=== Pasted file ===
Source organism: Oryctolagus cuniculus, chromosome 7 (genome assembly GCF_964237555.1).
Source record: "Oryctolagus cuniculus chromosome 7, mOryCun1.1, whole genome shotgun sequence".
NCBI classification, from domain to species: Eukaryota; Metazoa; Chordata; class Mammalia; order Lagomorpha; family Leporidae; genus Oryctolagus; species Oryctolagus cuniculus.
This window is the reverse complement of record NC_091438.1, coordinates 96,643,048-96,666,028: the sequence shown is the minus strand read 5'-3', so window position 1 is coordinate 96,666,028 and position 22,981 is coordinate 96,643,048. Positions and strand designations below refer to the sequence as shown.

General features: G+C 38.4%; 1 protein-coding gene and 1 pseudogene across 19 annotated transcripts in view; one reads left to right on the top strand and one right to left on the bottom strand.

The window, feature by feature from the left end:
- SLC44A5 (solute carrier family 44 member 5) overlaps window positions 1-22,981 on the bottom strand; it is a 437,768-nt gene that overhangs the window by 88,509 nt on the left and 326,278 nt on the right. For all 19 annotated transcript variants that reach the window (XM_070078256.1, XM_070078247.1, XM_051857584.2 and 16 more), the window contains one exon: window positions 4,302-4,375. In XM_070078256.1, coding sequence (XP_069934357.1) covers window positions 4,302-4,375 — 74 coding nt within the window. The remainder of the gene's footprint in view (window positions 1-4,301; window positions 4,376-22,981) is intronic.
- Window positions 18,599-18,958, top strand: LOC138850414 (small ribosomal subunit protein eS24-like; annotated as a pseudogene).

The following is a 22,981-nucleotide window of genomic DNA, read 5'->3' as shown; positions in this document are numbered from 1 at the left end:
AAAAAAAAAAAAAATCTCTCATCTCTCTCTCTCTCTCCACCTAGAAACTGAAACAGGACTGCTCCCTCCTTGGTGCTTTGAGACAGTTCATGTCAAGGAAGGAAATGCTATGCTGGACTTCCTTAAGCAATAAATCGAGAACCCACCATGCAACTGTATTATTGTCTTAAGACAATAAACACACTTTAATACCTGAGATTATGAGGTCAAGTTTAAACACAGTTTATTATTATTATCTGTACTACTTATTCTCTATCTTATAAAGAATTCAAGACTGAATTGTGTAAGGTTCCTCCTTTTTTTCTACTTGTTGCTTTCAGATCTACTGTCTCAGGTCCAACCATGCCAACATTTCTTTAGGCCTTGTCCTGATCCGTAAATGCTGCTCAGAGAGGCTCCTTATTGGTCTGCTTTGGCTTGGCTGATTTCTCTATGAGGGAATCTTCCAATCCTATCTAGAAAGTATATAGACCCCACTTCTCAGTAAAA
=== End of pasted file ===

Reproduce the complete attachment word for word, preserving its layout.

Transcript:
Source organism: Oryctolagus cuniculus, chromosome 7 (genome assembly GCF_964237555.1).
Source record: "Oryctolagus cuniculus chromosome 7, mOryCun1.1, whole genome shotgun sequence".
NCBI classification, from domain to species: Eukaryota; Metazoa; Chordata; class Mammalia; order Lagomorpha; family Leporidae; genus Oryctolagus; species Oryctolagus cuniculus.
This window is the reverse complement of record NC_091438.1, coordinates 96,643,048-96,666,028: the sequence shown is the minus strand read 5'-3', so window position 1 is coordinate 96,666,028 and position 22,981 is coordinate 96,643,048. Positions and strand designations below refer to the sequence as shown.

General features: G+C 38.4%; 1 protein-coding gene and 1 pseudogene across 19 annotated transcripts in view; one reads left to right on the top strand and one right to left on the bottom strand.

The window, feature by feature from the left end:
- SLC44A5 (solute carrier family 44 member 5) overlaps window positions 1-22,981 on the bottom strand; it is a 437,768-nt gene that overhangs the window by 88,509 nt on the left and 326,278 nt on the right. For all 19 annotated transcript variants that reach the window (XM_070078256.1, XM_070078247.1, XM_051857584.2 and 16 more), the window contains one exon: window positions 4,302-4,375. In XM_070078256.1, coding sequence (XP_069934357.1) covers window positions 4,302-4,375 — 74 coding nt within the window. The remainder of the gene's footprint in view (window positions 1-4,301; window positions 4,376-22,981) is intronic.
- Window positions 18,599-18,958, top strand: LOC138850414 (small ribosomal subunit protein eS24-like; annotated as a pseudogene).

The following is a 22,981-nucleotide window of genomic DNA, read 5'->3' as shown; positions in this document are numbered from 1 at the left end:
AAAAAAAAAAAAAATCTCTCATCTCTCTCTCTCTCTCCACCTAGAAACTGAAACAGGACTGCTCCCTCCTTGGTGCTTTGAGACAGTTCATGTCAAGGAAGGAAATGCTATGCTGGACTTCCTTAAGCAATAAATCGAGAACCCACCATGCAACTGTATTATTGTCTTAAGACAATAAACACACTTTAATACCTGAGATTATGAGGTCAAGTTTAAACACAGTTTATTATTATTATCTGTACTACTTATTCTCTATCTTATAAAGAATTCAAGACTGAATTGTGTAAGGTTCCTCCTTTTTTTCTACTTGTTGCTTTCAGATCTACTGTCTCAGGTCCAACCATGCCAACATTTCTTTAGGCCTTGTCCTGATCCGTAAATGCTGCTCAGAGAGGCTCCTTATTGGTCTGCTTTGGCTTGGCTGATTTCTCTATGAGGGAATCTTCCAATCCTATCTAGAAAGTATATAGACCCCACTTCTCAGTAAAA